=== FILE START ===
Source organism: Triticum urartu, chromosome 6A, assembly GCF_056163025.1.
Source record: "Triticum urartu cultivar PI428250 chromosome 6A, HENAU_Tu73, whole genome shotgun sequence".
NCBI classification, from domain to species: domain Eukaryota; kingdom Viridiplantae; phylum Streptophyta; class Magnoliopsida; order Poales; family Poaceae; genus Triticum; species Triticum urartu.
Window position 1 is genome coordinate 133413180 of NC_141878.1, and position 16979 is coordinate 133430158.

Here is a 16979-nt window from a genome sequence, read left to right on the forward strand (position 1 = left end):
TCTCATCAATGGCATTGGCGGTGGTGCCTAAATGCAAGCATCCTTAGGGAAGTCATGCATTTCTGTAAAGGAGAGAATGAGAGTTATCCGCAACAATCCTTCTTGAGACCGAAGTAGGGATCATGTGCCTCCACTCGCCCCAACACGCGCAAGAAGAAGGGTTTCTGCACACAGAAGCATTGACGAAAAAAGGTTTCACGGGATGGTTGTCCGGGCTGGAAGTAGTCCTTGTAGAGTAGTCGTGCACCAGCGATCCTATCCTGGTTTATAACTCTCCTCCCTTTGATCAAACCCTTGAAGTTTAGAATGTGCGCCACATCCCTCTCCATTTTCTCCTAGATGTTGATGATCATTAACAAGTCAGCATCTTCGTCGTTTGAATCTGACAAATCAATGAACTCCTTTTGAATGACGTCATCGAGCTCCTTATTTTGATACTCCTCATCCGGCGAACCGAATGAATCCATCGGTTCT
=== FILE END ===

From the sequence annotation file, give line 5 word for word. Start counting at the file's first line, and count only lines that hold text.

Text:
Here is a 16979-nt window from a genome sequence, read left to right on the forward strand (position 1 = left end):